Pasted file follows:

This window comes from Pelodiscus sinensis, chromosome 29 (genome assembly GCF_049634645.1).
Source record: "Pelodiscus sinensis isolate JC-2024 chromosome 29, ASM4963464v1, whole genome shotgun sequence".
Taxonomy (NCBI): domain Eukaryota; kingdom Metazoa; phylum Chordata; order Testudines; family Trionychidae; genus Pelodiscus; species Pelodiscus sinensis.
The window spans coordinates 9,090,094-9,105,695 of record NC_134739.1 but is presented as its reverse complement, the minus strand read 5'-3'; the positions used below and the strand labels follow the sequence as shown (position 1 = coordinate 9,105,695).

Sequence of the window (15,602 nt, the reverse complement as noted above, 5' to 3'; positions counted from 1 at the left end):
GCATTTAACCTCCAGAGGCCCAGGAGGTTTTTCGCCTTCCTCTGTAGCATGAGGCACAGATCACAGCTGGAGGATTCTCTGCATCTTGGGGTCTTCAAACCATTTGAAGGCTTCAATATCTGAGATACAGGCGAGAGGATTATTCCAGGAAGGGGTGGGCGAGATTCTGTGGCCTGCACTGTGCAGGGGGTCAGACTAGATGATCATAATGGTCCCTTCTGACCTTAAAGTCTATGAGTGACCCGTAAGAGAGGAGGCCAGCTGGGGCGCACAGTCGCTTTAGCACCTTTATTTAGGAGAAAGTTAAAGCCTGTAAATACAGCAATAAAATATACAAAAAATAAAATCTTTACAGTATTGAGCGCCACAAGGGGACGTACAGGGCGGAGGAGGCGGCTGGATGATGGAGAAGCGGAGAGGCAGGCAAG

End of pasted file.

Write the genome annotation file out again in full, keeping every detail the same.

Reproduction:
This window comes from Pelodiscus sinensis, chromosome 29 (genome assembly GCF_049634645.1).
Source record: "Pelodiscus sinensis isolate JC-2024 chromosome 29, ASM4963464v1, whole genome shotgun sequence".
Taxonomy (NCBI): domain Eukaryota; kingdom Metazoa; phylum Chordata; order Testudines; family Trionychidae; genus Pelodiscus; species Pelodiscus sinensis.
The window spans coordinates 9,090,094-9,105,695 of record NC_134739.1 but is presented as its reverse complement, the minus strand read 5'-3'; the positions used below and the strand labels follow the sequence as shown (position 1 = coordinate 9,105,695).

Sequence of the window (15,602 nt, the reverse complement as noted above, 5' to 3'; positions counted from 1 at the left end):
GCATTTAACCTCCAGAGGCCCAGGAGGTTTTTCGCCTTCCTCTGTAGCATGAGGCACAGATCACAGCTGGAGGATTCTCTGCATCTTGGGGTCTTCAAACCATTTGAAGGCTTCAATATCTGAGATACAGGCGAGAGGATTATTCCAGGAAGGGGTGGGCGAGATTCTGTGGCCTGCACTGTGCAGGGGGTCAGACTAGATGATCATAATGGTCCCTTCTGACCTTAAAGTCTATGAGTGACCCGTAAGAGAGGAGGCCAGCTGGGGCGCACAGTCGCTTTAGCACCTTTATTTAGGAGAAAGTTAAAGCCTGTAAATACAGCAATAAAATATACAAAAAATAAAATCTTTACAGTATTGAGCGCCACAAGGGGACGTACAGGGCGGAGGAGGCGGCTGGATGATGGAGAAGCGGAGAGGCAGGCAAG